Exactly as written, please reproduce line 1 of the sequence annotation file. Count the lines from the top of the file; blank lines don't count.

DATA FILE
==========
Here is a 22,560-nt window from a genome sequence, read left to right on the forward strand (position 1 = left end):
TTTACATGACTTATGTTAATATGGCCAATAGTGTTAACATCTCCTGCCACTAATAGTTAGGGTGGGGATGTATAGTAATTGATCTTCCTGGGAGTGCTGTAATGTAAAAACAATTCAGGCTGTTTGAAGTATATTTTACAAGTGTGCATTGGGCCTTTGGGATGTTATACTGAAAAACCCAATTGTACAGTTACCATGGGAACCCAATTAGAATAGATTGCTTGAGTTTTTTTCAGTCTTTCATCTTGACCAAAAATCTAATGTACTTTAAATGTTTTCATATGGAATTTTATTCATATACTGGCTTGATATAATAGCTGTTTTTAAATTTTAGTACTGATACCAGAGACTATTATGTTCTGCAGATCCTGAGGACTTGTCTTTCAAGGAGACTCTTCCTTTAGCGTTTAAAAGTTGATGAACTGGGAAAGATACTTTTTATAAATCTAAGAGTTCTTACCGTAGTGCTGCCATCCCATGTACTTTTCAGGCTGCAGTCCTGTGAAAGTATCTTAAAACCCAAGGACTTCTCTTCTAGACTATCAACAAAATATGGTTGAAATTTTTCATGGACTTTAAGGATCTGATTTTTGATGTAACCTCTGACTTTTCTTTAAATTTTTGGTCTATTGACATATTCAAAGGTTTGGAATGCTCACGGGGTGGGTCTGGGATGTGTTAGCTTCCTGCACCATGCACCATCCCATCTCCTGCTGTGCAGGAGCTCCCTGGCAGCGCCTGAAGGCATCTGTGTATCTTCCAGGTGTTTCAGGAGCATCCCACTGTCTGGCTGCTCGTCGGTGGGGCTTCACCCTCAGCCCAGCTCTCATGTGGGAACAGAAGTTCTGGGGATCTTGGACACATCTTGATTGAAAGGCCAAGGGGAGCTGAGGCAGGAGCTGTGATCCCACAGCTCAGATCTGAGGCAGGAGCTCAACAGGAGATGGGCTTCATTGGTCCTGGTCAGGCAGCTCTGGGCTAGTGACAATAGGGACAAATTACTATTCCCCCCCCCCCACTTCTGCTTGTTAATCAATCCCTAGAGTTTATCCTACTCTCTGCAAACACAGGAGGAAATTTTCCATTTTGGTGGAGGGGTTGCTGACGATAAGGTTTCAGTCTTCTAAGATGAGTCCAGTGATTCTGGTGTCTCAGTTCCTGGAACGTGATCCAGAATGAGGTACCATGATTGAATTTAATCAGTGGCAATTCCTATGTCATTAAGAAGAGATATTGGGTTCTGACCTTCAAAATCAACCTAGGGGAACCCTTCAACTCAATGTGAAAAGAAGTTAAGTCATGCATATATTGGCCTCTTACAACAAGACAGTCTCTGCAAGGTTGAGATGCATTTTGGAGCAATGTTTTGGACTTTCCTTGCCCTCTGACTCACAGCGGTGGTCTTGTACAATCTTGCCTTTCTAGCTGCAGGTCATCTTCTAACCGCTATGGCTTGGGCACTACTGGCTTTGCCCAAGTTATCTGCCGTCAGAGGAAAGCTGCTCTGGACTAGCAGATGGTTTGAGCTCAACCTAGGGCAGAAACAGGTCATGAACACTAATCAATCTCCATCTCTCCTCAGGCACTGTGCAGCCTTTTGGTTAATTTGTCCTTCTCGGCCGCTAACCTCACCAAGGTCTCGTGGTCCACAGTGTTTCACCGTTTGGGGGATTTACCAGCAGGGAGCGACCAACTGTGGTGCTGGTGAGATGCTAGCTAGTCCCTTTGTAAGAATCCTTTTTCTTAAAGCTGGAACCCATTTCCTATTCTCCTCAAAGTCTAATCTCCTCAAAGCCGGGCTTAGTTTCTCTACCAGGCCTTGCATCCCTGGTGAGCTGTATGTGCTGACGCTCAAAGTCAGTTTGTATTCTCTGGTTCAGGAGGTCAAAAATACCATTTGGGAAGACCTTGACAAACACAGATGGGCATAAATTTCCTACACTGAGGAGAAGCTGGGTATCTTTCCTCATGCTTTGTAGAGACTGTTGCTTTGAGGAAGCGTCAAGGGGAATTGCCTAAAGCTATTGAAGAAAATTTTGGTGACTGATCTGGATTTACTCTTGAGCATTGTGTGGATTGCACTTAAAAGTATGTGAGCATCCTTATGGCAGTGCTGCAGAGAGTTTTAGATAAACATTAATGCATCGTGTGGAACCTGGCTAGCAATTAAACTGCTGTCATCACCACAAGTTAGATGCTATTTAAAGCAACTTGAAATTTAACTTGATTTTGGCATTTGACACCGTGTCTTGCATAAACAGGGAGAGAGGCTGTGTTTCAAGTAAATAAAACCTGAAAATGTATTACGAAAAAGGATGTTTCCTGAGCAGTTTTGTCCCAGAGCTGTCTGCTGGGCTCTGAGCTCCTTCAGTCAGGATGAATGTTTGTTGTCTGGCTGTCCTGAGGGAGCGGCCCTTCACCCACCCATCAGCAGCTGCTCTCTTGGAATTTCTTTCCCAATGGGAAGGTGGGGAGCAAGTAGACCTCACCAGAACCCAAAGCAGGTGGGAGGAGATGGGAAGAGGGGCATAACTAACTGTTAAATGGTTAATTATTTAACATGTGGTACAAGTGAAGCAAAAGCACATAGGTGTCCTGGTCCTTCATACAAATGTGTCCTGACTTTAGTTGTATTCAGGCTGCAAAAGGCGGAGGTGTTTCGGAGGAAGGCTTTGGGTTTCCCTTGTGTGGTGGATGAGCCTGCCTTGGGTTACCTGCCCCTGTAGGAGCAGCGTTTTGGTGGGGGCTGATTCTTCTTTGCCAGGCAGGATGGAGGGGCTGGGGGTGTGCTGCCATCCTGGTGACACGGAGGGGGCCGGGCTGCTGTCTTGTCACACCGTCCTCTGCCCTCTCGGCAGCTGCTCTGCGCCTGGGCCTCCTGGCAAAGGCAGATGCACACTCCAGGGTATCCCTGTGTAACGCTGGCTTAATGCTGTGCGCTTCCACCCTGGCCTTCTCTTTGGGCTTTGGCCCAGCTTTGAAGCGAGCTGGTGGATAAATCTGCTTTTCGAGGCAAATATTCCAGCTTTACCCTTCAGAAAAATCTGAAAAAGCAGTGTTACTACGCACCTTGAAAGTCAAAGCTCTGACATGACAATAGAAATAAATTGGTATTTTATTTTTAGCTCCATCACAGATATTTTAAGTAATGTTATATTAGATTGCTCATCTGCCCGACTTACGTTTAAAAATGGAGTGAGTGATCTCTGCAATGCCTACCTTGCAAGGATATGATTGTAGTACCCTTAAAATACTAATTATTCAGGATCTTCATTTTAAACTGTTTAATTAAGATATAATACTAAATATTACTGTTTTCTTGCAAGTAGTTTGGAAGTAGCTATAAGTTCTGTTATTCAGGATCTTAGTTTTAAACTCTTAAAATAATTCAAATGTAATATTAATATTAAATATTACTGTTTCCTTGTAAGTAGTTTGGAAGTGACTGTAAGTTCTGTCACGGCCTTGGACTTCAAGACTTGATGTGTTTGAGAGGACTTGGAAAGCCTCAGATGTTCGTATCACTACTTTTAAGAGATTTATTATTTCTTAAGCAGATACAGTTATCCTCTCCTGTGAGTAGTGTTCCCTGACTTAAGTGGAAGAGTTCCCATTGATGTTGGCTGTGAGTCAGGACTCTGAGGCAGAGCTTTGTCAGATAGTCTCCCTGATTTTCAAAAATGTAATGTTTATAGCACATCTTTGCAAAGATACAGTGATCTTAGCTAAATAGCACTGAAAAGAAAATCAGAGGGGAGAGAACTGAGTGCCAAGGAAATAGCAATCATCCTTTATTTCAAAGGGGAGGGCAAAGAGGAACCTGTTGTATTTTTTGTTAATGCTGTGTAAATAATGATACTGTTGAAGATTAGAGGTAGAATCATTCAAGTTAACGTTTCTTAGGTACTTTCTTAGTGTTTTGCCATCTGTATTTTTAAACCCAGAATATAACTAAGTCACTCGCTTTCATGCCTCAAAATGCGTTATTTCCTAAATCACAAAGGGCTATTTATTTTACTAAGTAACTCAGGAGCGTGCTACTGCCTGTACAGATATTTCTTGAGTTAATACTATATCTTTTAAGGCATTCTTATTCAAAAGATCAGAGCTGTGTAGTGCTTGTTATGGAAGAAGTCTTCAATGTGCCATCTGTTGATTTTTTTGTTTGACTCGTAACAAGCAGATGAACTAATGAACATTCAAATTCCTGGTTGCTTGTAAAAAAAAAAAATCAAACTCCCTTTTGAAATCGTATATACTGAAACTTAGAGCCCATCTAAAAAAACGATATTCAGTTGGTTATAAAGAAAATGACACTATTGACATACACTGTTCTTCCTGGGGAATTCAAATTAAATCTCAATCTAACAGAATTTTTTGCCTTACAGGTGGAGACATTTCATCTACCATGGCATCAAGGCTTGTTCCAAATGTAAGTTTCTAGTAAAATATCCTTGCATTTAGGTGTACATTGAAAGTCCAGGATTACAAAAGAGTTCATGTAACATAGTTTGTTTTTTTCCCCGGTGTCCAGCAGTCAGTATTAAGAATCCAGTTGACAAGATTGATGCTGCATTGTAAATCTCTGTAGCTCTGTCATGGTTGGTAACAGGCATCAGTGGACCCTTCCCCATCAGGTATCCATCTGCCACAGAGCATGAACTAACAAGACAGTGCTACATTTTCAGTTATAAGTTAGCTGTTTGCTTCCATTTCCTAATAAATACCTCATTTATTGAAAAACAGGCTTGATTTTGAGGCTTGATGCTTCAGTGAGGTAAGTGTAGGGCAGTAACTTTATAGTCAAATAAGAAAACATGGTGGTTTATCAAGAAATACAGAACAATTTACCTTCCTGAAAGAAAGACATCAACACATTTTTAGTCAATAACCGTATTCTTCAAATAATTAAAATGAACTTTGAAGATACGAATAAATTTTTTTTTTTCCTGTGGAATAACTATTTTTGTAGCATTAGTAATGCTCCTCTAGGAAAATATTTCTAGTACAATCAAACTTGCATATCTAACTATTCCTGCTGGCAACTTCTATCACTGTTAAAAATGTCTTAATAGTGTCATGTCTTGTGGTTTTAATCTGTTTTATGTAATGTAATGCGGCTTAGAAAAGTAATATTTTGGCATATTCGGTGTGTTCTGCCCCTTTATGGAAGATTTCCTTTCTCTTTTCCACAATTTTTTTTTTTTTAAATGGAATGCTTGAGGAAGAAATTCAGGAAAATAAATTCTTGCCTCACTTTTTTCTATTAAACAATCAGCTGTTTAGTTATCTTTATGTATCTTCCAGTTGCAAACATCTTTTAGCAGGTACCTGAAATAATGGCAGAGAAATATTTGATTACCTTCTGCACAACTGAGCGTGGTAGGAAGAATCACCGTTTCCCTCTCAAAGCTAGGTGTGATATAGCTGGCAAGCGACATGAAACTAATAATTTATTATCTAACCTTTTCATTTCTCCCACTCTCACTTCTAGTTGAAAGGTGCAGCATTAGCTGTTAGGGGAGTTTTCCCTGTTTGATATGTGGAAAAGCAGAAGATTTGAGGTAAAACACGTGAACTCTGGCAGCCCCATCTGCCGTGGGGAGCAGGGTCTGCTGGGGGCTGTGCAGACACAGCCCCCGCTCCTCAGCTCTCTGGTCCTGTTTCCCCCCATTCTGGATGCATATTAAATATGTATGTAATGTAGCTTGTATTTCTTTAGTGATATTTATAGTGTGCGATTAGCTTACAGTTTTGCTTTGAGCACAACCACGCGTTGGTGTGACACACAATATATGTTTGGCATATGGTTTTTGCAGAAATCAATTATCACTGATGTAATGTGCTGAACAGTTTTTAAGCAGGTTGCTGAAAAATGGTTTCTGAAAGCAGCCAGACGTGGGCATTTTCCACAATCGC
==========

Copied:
Here is a 22,560-nt window from a genome sequence, read left to right on the forward strand (position 1 = left end):